Have you ever felt the heat? Heat that starts in your chest and rises up like misshapen loaf of hot bread? Heat from stress. Heat from an argument. Heat from the straw that breaks your already weak camel's back. I did last night. 10:45 pm and the heat was rising, rising, rising. I try to stop it before it reaches my arms, my legs, my fingertips. Or worse yet, my tongue.
My tools I use against the unpleasant sensation of reeling out of control sometimes include praying (VERY tricky and hard to do if the heat has risen too far), eating (the after glutton guilt is often worse than the heat) and sometimes, running.
Last night I chose running.
Luckily my access to a treadmill provided a safe 11 pm run. I set my ear buds set to "leave me alone for however long this takes." I usually start out with a jog. I push shuffle and let whoever pops up try to get me out of the funk that sneaked up on me. One mile went by and there was still some residual pressure and hotness that did not belong. Push the incline button, one, two, three, four ought to do it. Increase speed by a few clicks. Yes, that's better. The shuffle no longer satiates my thirsty, wanting to be empty head. I seek out songs I know will erase the dirty junk that is still sitting in my adrenals. Nirvana, Mavis Staples, Shinedown, Kings of Leon, Akon, Ozzy Osbourne, Metro Station, Shakira, The Strokes. They all showed up on demand throughout my run and were quite helpful when I decided to take the incline up to five, six, seven, eight, nine. Yes! There it is! A few minutes here then back down. Now my paces feels light and easy and it is just so great to run and run and run. I forget why the fire rised. Mile two, mile three. I forget what the uncomfortable burning in my brain felt like. Now all I feel is cool, clean sweat drip down my face as I unconsciouly beat out the rhythm of my steps. One two three, one two. One two three, one two. One two three, one two. Then back up to nine incline. Can I do four minutes here at nine with this pace? Who am I grinning at? There's no one here but me and I am staring at a wall. But I'm smiling. I challenge myself to see if I can stay at this pace for that long.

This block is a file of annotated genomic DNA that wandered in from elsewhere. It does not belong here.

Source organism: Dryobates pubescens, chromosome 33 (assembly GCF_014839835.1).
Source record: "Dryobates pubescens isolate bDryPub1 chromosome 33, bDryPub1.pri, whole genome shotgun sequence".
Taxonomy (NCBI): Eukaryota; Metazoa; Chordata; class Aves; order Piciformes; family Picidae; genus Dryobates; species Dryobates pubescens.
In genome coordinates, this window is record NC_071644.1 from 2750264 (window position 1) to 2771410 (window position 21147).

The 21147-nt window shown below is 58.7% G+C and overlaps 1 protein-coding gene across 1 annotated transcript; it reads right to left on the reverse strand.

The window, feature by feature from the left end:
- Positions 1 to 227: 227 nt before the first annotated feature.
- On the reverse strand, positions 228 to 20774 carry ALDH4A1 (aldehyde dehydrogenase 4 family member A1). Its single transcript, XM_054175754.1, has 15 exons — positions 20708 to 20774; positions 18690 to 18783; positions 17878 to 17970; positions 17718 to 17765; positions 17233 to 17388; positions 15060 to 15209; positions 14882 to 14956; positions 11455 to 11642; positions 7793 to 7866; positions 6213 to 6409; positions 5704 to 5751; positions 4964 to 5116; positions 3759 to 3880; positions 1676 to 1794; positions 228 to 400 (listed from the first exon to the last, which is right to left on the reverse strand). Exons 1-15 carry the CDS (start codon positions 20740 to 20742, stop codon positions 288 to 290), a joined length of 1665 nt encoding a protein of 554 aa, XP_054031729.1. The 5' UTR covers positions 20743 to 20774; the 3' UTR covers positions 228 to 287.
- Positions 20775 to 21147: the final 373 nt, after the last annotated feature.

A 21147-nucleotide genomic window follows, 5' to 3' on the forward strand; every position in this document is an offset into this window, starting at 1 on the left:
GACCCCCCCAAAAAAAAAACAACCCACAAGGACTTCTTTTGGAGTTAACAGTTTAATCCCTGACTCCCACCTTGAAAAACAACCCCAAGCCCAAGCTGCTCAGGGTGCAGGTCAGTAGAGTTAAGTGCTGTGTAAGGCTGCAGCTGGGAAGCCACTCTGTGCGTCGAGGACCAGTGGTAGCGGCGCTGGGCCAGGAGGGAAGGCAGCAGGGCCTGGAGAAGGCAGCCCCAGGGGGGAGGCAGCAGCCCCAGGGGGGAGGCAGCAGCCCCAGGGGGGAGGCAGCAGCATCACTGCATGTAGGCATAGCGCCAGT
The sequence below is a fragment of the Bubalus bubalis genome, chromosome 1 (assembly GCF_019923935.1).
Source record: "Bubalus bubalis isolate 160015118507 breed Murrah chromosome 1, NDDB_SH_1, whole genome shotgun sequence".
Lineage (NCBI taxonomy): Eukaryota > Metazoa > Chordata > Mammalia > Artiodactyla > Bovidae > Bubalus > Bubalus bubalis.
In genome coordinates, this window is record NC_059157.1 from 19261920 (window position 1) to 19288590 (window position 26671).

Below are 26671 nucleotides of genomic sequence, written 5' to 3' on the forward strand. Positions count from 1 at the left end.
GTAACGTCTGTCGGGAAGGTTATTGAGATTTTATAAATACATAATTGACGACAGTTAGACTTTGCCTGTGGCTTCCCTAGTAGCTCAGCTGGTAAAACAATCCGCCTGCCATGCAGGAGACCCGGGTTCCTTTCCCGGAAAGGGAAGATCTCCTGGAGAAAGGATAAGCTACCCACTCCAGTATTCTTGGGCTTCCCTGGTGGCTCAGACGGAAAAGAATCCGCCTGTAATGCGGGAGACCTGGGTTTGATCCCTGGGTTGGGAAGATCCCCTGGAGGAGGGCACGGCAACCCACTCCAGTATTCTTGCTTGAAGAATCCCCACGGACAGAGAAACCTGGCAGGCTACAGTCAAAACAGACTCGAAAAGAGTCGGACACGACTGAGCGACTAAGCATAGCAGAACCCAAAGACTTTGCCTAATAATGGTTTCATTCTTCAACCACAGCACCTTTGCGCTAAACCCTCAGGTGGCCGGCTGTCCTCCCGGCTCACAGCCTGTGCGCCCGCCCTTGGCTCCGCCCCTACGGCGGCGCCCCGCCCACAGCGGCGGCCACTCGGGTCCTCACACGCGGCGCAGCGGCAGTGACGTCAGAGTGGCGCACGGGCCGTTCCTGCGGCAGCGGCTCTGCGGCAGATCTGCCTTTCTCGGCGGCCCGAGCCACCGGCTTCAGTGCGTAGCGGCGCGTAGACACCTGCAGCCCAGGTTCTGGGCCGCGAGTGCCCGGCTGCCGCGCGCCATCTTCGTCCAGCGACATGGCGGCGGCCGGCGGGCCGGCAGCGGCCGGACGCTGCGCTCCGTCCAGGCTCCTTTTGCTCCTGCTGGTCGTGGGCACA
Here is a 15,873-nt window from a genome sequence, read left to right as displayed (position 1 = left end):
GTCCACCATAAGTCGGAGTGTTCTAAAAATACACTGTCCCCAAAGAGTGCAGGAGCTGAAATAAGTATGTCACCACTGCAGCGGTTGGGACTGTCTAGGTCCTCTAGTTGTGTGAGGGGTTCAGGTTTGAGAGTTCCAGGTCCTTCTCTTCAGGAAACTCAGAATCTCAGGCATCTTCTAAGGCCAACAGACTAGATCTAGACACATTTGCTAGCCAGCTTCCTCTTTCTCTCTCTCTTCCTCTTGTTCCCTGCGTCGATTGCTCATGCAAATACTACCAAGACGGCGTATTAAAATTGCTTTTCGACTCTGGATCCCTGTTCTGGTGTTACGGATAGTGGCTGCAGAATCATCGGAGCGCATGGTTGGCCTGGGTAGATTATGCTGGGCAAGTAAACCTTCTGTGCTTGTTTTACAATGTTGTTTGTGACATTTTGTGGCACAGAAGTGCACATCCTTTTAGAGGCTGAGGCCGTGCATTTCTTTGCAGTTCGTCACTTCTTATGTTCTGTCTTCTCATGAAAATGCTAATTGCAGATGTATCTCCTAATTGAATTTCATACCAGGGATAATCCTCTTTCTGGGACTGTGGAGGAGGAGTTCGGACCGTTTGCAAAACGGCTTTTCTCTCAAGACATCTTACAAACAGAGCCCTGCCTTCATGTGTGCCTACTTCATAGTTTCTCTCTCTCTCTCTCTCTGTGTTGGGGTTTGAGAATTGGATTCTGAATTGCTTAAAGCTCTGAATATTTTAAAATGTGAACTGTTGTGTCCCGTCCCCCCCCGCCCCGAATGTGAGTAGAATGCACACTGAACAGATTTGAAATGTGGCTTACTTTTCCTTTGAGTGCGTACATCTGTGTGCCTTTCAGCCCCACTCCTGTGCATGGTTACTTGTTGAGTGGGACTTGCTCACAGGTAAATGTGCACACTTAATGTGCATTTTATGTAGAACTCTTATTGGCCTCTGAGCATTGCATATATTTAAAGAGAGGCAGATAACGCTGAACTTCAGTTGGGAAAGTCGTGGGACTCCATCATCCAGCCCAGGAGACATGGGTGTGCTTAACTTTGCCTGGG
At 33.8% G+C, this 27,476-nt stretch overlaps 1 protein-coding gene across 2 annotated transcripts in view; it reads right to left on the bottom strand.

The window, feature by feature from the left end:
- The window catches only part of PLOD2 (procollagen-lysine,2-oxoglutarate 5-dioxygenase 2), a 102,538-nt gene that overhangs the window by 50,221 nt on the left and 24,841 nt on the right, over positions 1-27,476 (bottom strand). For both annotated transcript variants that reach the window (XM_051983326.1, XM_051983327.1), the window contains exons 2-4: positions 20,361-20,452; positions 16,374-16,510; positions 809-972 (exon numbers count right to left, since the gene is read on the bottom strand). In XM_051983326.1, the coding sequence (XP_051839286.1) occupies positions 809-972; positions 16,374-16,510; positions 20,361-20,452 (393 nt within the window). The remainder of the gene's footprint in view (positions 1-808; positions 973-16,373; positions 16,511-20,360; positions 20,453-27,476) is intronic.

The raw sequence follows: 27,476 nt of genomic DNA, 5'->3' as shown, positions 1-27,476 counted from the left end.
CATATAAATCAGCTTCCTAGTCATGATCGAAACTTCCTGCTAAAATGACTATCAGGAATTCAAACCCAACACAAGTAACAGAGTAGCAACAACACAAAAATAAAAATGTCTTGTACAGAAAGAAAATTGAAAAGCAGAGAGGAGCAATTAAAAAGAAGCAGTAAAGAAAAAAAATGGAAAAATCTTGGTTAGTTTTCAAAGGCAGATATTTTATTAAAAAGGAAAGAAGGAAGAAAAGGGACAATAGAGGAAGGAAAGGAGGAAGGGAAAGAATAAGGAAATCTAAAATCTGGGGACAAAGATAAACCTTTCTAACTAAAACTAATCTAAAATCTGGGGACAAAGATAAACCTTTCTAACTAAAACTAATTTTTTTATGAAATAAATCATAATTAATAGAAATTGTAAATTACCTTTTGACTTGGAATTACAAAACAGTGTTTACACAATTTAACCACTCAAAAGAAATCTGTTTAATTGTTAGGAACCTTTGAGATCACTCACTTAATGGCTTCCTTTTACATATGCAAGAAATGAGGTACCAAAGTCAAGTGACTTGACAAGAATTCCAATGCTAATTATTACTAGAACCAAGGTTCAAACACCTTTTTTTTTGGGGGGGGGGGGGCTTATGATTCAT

Fifty minutes later the inner fire is put out. I am now hot and sweaty on the outside and feel amazing.
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